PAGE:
Cash flow and liquidity are categorized into three sources: (1) operating activities; (2) investing activities; and (3) financing activities, which are shown in the following table:
 
Years Ended December 31,
 
2009
   
2008
 
             
 Cash flows provided by (used in):
           
 Operating activities
  $ 1,199,388     $ (752,640 )
 Investing activities
    (313,057 )     1,033,901  
 Financing activities
    (403,960 )     (1,169,134 )
 Net increase (decrease) in cash and cash equivalents
    482,371       (887,873 )
 Cash and cash equivalents, beginning of year
    142,949       1,030,822  
 Cash and cash equivalents, end of year
  $ 625,320     $ 142,949  
 
Net cash provided by operating activities was $1,199,000 in 2009. Net cash used in operations was $753,000 in 2008. The increase in cash flow in 2009 was primarily a result of additional operating cash flows provided through the acquisition of KICO on July 1, 2009.
 
Net cash flows used in investing activities were $313,000 in 2009 compared to $1,034,000 provided in 2008. The decrease in cash flow in 2009 was primarily a result of the additional investing cash flows used through the acquisition of KICO on July 1, 2009, offset by the proceeds collected from the sale of our discontinued operations during the first six months of 2009.
 
Net cash used in financing activities during 2009 was $404,000, due to $1,448,000 of principal payments on long-term debt and lease obligations, offset by $1,050,000 of proceeds from newly issued long-term debt. The acquisition of KICO on July 1, 2009 had no effect on our financing activities.
 
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Significant Transactions in 2009
 
Sale of Businesses
 
On April 17, 2009, we sold substantially all of the assets, including the book of business, of the 16 Retail Business locations that we owned in New York State (the “New York Assets”). The purchase price for the New York Assets was approximately $2,337,000, of which approximately $1,786,000 was paid at closing.  Promissory notes in the aggregate approximate original principal amount of $551,000 (the “New York Notes”) were also delivered at the closing. The New York Notes are payable in installments of approximately $73,000 on March 31, 2010 (which was paid), monthly installments of $50,000 each between April 30, 2010 and November 30, 2010 and a payment of approximately $105,000 on November 30, 2010, and provide for interest at the rate of 12.625% per annum. As additional consideration, we will be entitled to receive through September 30, 2010 an amount equal to 60% of the net commissions derived from the book of business of six retail locations that we closed in 2008.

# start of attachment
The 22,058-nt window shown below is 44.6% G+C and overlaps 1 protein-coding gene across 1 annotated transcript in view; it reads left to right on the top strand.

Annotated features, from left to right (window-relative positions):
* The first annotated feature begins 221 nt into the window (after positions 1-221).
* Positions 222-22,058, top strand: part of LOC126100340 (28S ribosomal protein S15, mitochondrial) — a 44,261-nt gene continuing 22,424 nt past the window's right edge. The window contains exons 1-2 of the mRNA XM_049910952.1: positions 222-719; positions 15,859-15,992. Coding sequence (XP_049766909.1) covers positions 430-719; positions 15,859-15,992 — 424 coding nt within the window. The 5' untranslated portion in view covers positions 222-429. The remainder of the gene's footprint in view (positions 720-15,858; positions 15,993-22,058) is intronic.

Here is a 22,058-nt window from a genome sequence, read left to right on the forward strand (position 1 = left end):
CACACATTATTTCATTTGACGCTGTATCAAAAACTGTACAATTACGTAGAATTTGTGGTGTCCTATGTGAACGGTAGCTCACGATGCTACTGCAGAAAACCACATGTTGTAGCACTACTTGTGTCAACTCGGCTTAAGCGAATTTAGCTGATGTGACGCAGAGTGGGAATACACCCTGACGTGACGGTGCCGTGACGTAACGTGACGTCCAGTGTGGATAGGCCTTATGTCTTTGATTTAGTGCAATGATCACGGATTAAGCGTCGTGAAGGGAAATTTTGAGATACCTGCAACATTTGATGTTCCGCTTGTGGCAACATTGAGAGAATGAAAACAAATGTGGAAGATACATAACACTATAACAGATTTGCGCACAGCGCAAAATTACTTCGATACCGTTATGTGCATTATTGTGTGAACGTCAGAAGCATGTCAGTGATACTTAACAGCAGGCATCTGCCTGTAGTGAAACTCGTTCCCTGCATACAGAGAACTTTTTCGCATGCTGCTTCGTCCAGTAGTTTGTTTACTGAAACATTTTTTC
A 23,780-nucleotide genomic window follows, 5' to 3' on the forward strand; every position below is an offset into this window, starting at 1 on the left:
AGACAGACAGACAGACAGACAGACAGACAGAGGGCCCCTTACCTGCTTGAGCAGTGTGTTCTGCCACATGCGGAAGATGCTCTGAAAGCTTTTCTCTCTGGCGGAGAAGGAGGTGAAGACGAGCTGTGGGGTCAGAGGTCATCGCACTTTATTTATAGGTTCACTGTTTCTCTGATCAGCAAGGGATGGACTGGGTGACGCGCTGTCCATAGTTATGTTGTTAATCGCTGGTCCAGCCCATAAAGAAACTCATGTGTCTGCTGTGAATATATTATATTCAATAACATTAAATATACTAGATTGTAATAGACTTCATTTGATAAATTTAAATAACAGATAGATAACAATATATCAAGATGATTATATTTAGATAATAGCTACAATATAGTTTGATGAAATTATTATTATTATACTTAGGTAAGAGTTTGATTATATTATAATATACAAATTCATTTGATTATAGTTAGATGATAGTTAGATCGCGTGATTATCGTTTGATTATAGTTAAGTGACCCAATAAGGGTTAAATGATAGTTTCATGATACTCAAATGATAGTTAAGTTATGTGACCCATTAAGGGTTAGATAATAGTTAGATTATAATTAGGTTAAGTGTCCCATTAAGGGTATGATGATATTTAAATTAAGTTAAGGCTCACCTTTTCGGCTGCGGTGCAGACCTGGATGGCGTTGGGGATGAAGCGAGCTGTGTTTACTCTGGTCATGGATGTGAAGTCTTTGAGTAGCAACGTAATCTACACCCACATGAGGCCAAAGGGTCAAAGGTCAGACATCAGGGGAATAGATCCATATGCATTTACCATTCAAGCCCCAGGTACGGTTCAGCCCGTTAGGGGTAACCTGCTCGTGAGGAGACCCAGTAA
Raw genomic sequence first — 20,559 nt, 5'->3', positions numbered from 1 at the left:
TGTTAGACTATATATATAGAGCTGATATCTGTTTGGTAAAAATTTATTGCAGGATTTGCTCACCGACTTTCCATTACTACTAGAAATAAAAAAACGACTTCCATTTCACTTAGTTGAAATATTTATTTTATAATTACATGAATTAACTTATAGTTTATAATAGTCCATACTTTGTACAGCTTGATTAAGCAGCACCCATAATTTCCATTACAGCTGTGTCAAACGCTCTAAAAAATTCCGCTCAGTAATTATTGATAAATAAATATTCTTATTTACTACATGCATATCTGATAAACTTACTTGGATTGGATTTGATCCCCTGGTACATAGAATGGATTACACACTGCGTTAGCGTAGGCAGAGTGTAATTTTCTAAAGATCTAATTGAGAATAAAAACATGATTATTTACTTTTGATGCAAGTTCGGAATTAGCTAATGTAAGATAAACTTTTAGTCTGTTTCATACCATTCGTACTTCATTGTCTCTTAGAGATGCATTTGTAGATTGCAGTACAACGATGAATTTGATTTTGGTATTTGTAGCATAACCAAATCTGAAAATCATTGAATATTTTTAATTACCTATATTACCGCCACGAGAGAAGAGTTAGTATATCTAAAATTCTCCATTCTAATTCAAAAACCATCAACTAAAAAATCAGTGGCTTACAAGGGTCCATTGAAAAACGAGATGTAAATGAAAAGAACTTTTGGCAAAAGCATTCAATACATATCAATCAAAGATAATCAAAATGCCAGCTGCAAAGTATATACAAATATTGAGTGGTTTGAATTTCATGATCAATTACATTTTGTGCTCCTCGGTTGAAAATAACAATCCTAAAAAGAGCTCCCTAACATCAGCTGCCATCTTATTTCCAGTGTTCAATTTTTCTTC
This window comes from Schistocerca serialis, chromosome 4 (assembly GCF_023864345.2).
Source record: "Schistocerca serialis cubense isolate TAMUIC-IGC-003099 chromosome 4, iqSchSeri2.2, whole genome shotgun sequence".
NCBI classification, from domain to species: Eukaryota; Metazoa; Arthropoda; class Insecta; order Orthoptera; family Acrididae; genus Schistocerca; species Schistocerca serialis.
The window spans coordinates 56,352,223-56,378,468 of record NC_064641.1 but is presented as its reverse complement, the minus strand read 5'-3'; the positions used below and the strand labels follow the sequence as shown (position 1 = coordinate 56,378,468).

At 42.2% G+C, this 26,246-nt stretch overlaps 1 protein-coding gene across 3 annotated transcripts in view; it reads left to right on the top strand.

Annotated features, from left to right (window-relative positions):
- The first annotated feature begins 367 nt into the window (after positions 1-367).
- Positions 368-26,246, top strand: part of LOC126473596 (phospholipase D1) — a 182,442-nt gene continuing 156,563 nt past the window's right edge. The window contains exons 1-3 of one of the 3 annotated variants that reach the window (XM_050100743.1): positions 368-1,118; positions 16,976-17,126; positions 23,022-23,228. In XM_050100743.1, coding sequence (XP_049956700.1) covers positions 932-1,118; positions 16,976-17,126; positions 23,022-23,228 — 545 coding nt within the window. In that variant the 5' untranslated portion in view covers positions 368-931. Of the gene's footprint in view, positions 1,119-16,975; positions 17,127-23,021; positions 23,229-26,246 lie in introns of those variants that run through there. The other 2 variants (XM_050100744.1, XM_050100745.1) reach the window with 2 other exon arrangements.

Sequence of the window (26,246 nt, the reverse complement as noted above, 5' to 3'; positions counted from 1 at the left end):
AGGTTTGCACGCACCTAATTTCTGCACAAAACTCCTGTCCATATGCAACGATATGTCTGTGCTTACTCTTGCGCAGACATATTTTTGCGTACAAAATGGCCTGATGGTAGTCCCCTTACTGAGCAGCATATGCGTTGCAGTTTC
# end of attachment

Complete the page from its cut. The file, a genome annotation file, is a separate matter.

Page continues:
Effective June 30, 2009, we sold all of the outstanding stock of the subsidiary that operated our three remaining Pennsylvania stores (the “Pennsylvania Stock”).  The purchase price for the Pennsylvania Stock was approximately $397,000 which was paid by delivery of two promissory notes, one in the approximate principal amount of $238,000 and payable with interest at the rate of 9.375% per annum in 120 equal monthly installments, and the other in the approximate principal amount of $159,000 and payable with interest at the rate of 6% per annum in 60 monthly installments commencing August 10, 2011 (with interest only being payable prior to such date).
 
Effective May 1, 2009, we sold all of the outstanding stock of the subsidiaries that operated our DCAP franchise business.  The purchase price for the stock was $200,000 which was paid by delivery of a promissory note in such principal amount (the “Franchise Note”).  The Franchise Note is payable in installments of $50,000 on May 15, 2009 (which was paid), $50,000 on May 1, 2010 and $100,000 on May 1, 2011 and provides for interest at the rate of 5.25% per annum.
 
Redemption and Exchange of Debt
 
Accurate Acquisition
 
On April 17, 2009, we paid the balance of the note payable incurred in connection with our purchase of the Accurate agency business.
 
Notes Payable